Monasterboice was the first brief stop at the beginning of the tour. Some of the largest and best Celtic crosses are there, which is its main claim to fame. Other than that, it's a graveyard, a crumbling abbey wall, and one of the round towers you find around Ireland that were used for hiding from Viking raiders back in the middle ages.
Newgrange was the centerpiece of the day. It's a stone tomb that's 5,200 years old, dating it to before the pyramids. Over 4,000 years ago it fell into disuse, gradually crumbled into the hillside, became overgrown, and was forgotten. Then in the 1700's it was rediscovered and excavated enough to go inside. It was left completely open to the public for 200 years, though, so the rocks now bear various kinds of more modern graffiti as well as the ancient carvings. It wasn't until the last century that it was fully restored and protected.
For the large size of the mound, the interior is actually quite small. You can go inside, but not take photos. A tiny passage way leads into the middle of the mound and opens into a tiny room with three alcoves and a high, domed ceiling. That's it; the rest is solid rock. But on the winter solstice, for 17 minutes at dawn, sunlight will come in through an opening above the entrance, creep down the passage, and fill the entire chamber with light. The chamber currently has electric lights installed that let the guide do a simulation of this, which gets across the concept but not, I expect, the feeling. I was also disappointed that she seemed careful never to let the lights go completely out. Even when turning out the main lights before the simulation, they had just barely faded when the new light came in. I would have liked to have had a few seconds at least to really get the feeling of being completely encased in stone and darkness. But it's a fascinating place to be in, regardless. They're holding a lottery this year to determine who actually gets to be in there at dawn on the solstice.
Our last stop was the Hill of Tara. Since the visitor's center there doesn't open until some time in May, we got a different sort of intro to the area. The proprietor of an antique bookshop squeezed us all in among the shelves, turned out the lights, and gave us a slide show. He had some excellent pictures on cracked and dirty slides, including some of the excavations in the 1950's and of the British Israelites who tore the place up looking for the Ark of the Covenant, all accompanied by dramatic and entertaining narration. Probably more fun that whatever the official visitor's center might have had.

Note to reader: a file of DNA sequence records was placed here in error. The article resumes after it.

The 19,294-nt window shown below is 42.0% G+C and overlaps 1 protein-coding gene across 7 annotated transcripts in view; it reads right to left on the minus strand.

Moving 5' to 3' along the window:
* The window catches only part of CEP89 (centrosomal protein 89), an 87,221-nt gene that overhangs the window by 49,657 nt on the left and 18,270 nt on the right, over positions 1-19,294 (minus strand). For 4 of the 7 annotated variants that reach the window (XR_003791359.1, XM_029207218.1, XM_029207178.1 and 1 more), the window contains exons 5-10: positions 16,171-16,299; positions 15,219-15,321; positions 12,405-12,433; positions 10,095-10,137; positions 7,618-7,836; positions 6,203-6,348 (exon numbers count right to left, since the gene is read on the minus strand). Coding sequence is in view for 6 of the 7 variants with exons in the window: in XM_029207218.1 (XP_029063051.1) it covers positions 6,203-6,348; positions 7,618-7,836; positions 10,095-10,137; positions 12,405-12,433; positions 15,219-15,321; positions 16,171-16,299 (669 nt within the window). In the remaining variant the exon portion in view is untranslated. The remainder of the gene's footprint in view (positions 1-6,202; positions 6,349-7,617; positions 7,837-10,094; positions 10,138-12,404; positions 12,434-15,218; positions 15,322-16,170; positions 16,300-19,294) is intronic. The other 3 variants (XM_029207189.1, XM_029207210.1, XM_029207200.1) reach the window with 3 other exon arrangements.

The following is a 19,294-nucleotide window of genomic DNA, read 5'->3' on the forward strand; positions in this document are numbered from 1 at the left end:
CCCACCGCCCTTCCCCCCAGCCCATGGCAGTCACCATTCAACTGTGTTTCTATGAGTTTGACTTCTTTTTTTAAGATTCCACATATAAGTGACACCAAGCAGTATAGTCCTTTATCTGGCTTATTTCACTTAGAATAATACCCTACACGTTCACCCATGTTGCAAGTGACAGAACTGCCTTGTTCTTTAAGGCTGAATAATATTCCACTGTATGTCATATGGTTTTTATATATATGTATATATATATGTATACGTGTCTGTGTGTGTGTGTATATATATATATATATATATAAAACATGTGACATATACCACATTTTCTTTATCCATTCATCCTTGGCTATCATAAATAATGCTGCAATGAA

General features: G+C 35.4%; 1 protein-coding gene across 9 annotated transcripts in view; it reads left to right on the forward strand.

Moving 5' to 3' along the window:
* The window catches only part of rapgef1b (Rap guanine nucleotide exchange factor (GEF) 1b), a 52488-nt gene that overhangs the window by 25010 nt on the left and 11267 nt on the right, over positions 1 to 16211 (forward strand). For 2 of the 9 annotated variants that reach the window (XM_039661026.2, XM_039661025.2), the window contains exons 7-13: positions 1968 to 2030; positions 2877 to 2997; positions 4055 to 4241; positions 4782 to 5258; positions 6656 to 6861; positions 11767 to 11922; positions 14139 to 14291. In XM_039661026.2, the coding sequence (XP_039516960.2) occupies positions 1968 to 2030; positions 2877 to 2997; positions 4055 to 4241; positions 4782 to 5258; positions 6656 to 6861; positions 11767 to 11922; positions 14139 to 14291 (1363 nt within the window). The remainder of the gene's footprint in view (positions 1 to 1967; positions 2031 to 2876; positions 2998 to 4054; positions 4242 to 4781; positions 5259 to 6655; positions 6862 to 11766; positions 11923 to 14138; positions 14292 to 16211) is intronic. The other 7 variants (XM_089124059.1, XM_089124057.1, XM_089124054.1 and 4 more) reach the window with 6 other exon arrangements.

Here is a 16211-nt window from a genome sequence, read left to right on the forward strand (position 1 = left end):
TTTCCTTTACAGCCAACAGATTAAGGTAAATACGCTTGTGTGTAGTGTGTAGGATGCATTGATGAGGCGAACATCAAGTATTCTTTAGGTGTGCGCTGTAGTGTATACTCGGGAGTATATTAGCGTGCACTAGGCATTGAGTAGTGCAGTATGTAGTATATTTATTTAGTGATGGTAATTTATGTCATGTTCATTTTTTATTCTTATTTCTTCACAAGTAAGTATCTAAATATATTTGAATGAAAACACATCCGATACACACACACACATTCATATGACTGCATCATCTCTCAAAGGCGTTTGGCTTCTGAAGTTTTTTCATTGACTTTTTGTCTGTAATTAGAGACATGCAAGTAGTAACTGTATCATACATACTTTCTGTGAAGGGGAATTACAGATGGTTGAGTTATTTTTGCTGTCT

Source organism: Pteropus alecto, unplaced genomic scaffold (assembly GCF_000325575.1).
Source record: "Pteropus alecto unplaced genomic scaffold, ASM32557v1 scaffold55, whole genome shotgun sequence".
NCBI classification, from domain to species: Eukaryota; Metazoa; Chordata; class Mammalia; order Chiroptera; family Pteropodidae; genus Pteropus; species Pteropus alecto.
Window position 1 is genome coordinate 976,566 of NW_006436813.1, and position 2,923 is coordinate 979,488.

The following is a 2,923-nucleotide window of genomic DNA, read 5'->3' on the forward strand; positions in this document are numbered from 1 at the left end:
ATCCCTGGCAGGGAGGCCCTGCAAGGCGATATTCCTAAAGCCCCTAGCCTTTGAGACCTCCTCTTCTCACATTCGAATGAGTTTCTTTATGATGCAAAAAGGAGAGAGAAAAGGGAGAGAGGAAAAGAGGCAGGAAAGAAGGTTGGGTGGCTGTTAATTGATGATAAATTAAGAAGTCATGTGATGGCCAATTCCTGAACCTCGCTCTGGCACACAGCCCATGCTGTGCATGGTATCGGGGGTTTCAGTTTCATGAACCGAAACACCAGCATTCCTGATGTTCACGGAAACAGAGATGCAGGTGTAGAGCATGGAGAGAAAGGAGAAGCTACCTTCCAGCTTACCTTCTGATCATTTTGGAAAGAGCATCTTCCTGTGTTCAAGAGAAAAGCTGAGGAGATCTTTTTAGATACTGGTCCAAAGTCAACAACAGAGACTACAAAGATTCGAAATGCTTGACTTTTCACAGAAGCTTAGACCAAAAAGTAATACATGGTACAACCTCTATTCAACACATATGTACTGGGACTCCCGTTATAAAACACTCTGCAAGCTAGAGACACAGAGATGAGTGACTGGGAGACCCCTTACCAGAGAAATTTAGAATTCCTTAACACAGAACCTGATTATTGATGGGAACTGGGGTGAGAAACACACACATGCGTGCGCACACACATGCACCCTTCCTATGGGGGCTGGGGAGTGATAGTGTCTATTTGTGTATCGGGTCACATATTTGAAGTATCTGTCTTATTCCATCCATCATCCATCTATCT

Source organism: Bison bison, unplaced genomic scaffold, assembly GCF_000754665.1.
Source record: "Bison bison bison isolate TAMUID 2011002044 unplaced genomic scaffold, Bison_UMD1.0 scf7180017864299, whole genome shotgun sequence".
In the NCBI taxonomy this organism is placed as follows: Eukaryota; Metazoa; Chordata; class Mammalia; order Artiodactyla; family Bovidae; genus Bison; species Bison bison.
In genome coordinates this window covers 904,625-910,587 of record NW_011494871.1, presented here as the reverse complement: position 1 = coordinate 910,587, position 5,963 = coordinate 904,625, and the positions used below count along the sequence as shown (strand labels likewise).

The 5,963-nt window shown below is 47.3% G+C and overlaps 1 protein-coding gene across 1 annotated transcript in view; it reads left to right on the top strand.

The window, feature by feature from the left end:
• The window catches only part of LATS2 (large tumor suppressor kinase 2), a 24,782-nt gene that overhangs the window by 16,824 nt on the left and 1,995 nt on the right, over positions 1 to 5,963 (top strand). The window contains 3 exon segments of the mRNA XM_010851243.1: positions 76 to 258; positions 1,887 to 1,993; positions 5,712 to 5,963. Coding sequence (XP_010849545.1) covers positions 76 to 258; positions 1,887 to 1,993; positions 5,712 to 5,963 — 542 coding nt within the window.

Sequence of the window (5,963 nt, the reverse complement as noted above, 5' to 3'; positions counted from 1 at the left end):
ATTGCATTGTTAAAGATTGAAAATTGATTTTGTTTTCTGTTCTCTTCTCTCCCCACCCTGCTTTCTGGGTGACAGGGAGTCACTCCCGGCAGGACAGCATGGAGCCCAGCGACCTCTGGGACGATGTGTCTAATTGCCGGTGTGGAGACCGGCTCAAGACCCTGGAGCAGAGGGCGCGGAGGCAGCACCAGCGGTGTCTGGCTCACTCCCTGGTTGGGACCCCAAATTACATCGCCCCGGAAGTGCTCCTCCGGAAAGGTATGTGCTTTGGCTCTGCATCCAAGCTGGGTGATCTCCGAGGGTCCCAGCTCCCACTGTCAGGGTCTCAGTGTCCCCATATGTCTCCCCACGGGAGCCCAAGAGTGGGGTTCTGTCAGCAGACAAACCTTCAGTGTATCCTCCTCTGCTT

The Hill of Tara itself isn't actually so much to see when you're actually on it, though it's fun to ride the rise and fall in the land like waves. There were also too many people crawling over it to get the proper feel for it, much the way I remember feeling about Glastonbury Tor. But I did go out to see Lia Fáil, the Stone of Destiny, which is said to roar three times if touched by the true high king of Ireland. I touched it, just in case. A sheep bleated somewhere off in the distance, but I don't think that counts.
I also took a short walk down a little road where none of the other tourists were bothering to go. And so I got to see a little holy well there, with no one else around. It had a gate right on the side of the road, and all it was was a trickle of water coming out the side of the hill, down a pipe, and over the edge of a rock. I liked it because it was just sitting there modestly, doing its own thing and letting everyone else get distracted by the main sights.
Overall, this tour was very worthwhile. It was a nice, efficient way to get around to several of the main sites in this area in one day, filled with history, stories and jokes during the bus rides (props to John "His Grace" Bolton, the driver and guide). It was a Bus Éireann tour, if anybody out there is looking to go on one.
- The Battle of the Boyne
- The Boyne Water
- The Soul of the Limestone Rock